FancyText is a
Click the image below to see a quick sample of what FancyText is capable of doing.
Where can I get it?
You can download the code from the FancyText GitHub repository.
How do I use it?
Simply drop 01_fancytext.rpy into your game's directory and you'll have access to the new fancytext screen language statement. fancytext is identical to the built-in text, but with three new parameters added.
- slow_effect: An effect that applies to each character of text as it's being displayed.
- slow_effect_delay: The time, in seconds, slow_effect will take to complete.
- always_effect: An effect that applies to each character of text for the duration that it's on-screen, after slow_effect has completed.
Effects that begin with slow_ are for use with the slow_effect parameter. Effects that have parameters must have those parameters provided. Slow effects only work when the text cps is set to something other than 0, and animate across the text at the rate of text display.
- slow_typewriter: A non-effect that replicates the built-in typewriter effect.
- slow_fade: Slowly fades characters in over slow_effect_delay seconds.
- slow_slide_up(y = 20): Slides the text up y pixels into place over slow_effect_delay seconds.
- slow_slide_down(y = 20): Slides the text down y pixels into place over slow_effect_delay seconds.
- slow_slide_right(x = 20): Slides the text right x pixels into place over slow_effect_delay seconds.
- slow_slide_left(x = 20): Slides the text left x pixels into place over slow_effect_delay seconds.
- slow_shake(x = 0, y = 0): Causes each character to shake for slow_effect_delay seconds with an intensity of x horizontal pixels and y vertical pixels.
- slow_rotate: Causes each character to rotate 360 degrees over slow_effect_delay seconds.
- slow_shaking_slide(shake_x = 0, shake_y = 0, slide_x = 0, slide_y = 0): A combination of slow_shake and the slow_slide functions.
- slow_nonsense: Changes the position, alpha, and angle of every character wildly over slow_effect_delay seconds.
- always_shake(x = 0, y = 0): Causes each character to shake with an intensity of x horizontal pixels and y vertical pixels.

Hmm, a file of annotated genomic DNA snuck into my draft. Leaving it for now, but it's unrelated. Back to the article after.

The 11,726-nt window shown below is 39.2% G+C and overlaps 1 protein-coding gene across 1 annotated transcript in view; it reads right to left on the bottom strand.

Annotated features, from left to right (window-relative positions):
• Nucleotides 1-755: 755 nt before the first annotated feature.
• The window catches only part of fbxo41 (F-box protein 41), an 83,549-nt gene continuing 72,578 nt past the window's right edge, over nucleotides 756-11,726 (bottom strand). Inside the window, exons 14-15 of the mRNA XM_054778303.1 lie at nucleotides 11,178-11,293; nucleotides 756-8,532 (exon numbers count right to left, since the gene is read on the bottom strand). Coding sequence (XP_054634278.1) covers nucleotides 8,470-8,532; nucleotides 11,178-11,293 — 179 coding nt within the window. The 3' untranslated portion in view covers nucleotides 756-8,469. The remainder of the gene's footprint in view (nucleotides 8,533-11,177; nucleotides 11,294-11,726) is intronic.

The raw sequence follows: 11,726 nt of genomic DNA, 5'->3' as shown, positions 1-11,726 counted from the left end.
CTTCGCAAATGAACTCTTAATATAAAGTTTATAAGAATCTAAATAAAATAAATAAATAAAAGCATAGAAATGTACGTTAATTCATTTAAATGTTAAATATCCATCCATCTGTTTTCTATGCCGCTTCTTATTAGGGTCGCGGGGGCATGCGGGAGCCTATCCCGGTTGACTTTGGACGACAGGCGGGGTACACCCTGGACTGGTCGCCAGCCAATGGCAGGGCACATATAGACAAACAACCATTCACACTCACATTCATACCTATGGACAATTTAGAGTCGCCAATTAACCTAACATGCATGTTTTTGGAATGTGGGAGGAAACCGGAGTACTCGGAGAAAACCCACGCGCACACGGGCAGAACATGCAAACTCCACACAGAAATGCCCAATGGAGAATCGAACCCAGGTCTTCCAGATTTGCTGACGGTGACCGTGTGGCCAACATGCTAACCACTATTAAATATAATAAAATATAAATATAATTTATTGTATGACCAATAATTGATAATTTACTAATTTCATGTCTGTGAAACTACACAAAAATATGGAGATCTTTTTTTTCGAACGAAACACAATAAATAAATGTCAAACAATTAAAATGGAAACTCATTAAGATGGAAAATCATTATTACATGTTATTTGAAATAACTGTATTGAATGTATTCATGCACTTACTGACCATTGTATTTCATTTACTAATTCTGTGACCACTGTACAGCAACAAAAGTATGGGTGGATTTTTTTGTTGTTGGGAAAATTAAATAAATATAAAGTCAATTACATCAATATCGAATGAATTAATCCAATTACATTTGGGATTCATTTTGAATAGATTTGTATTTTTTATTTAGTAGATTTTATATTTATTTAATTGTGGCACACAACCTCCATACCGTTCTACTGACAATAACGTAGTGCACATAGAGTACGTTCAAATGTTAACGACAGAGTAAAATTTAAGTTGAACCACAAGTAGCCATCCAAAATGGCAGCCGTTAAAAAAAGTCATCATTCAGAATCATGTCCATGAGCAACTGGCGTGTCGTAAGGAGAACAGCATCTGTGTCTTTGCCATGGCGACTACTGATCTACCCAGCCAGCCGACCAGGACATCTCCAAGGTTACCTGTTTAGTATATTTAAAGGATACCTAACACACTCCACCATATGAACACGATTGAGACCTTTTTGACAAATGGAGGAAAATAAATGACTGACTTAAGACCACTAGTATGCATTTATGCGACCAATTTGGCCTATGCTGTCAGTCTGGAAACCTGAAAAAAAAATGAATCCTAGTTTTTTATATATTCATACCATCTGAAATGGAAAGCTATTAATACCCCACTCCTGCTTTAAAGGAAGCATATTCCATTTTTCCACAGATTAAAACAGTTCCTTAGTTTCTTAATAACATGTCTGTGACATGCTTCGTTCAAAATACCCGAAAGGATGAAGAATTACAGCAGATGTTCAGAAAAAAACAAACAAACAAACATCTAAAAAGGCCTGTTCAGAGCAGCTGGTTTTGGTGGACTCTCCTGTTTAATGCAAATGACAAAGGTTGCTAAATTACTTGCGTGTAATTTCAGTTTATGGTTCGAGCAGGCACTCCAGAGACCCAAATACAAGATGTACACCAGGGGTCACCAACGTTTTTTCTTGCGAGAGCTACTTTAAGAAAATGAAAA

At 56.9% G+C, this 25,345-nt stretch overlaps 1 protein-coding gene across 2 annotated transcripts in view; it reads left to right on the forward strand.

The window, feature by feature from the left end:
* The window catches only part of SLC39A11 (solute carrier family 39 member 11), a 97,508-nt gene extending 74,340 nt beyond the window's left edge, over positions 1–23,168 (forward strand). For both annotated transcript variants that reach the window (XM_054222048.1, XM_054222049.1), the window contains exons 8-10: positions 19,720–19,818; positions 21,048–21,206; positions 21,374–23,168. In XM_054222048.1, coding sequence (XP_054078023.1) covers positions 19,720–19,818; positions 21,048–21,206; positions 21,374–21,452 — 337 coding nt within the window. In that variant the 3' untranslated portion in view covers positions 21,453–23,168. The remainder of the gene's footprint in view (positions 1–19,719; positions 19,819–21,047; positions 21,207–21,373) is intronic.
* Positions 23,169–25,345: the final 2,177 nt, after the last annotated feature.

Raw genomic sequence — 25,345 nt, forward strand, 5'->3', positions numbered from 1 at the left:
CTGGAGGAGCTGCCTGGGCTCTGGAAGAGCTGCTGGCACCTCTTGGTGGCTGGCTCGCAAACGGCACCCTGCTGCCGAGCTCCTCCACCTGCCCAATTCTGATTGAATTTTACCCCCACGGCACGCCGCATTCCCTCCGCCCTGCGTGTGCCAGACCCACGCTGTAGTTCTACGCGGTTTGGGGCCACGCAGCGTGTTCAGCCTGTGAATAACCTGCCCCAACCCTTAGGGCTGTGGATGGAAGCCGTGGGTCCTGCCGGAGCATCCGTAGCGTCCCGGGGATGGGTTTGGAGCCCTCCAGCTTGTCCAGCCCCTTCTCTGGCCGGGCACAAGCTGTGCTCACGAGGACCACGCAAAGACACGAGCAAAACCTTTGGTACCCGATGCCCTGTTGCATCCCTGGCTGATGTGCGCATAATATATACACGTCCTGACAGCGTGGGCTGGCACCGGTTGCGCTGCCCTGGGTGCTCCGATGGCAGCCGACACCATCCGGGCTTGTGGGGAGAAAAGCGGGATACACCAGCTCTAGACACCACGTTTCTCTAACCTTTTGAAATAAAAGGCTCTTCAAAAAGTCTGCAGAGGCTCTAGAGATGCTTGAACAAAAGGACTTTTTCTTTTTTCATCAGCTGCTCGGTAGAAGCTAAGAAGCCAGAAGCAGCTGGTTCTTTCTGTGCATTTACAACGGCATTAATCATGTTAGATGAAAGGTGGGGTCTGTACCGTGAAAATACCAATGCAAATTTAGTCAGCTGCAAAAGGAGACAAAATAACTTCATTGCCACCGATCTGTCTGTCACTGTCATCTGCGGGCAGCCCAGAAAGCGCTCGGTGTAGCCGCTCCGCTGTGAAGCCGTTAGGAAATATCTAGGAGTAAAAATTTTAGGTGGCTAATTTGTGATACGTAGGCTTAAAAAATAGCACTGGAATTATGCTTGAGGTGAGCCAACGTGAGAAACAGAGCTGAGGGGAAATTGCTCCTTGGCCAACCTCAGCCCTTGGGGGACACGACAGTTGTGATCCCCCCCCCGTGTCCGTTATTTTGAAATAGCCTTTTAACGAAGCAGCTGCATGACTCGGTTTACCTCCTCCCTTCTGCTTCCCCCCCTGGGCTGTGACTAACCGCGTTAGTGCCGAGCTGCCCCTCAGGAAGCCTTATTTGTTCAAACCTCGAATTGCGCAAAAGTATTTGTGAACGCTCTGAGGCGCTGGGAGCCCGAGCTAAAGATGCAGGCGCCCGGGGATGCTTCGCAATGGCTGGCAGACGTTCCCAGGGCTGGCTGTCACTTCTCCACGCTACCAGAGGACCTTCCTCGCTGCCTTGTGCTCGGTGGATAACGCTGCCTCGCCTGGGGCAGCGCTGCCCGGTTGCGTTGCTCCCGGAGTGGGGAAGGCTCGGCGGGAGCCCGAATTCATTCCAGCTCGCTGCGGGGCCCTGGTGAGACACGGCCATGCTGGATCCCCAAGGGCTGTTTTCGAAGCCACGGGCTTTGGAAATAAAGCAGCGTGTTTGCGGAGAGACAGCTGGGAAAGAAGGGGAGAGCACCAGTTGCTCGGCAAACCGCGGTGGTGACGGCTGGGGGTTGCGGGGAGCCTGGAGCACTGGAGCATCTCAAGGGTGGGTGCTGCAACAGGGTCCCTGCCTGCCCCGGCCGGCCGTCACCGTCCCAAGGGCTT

- always_pulse: Causes the text to slowly cycle between visible and invisible.
FancyText is a basic modification of the built-in Text that expands rendering to apply a small range of transformations to each individual glyph as it's displayed to the screen in slow mode. In effect, this allows you to expand on the default typewriter style, adding fades or slides or rotations to text as it appears.
It does so by hijacking the unused alpha property on Blit objects to store a Transform, applying the values of alpha, xoffset, yoffset, and rotate (no support for changing the center of rotation) to each individual glyph every time it's drawn. This means FancyText is, unsurprisingly, more resource-intensive than default text rendering.
The Transform objects are created by a function that takes three parameters: st, gt, and delay—the current time, the time the current glyph is expected to begin displaying, and the amount of time the glyph has allotted to complete displaying. This is similar to how ATL functions work, only applied to every character over the duration of the line displaying.
There also exists functions for transforming the text constantly, which I've dubbed "always effects." They work the same way as slow effects, take effect after any slow effect is complete, and have no "end" time. They continue to update until the user clicks past the line. I honestly can't think of any really practical use for this, but practicality's never stopped me from doing anything before.
You can look inside 01_fancytext.rpy to see a bunch of example functions and how they work.
FancyText effectively patches a few functions into the Text class, so it relies on a bunch of assumptions about how the Text class works in this specific version (
Why not make a pull request?
Because, in short, this code is terrible. I programmed it this way for simplicity of implementation and speed of experimentation, sacrificing things like efficiency and modularity in the process. It's a bunch of dirty hacks to do something the text system is only kind of designed for, but it was cool enough to want to share.
That said, if someone wants to expand this into a proper animation feature for text, they are more than welcome to.
Can I use it for ____?
Yes. FancyText is released under the MIT license, the same license as Ren'Py itself. A good portion of the code is copied and modified from Ren'Py's source code, so it seemed only reasonable to release it under the same license.
Why did you make this???
I needed a gentle fade-in effect on my text for something, and searching the forum only led me to other users requesting the same thing going back years. That need combined with tax-related depression and a complete lack of concern for real-world practicality led to this crime against good coding practices.
Disclaimers and stuff
Honestly, I haven't tested this very much, so I can't guarantee it won't horribly break things in games more complicated than the tutorial. If you do run into any problems though, please feel free to let me know.
A lot of the included effects aren't practical, and should probably not be used in actual games, except sparingly. I'm not going to stop you from making a character that talks in slow_nonsense, though.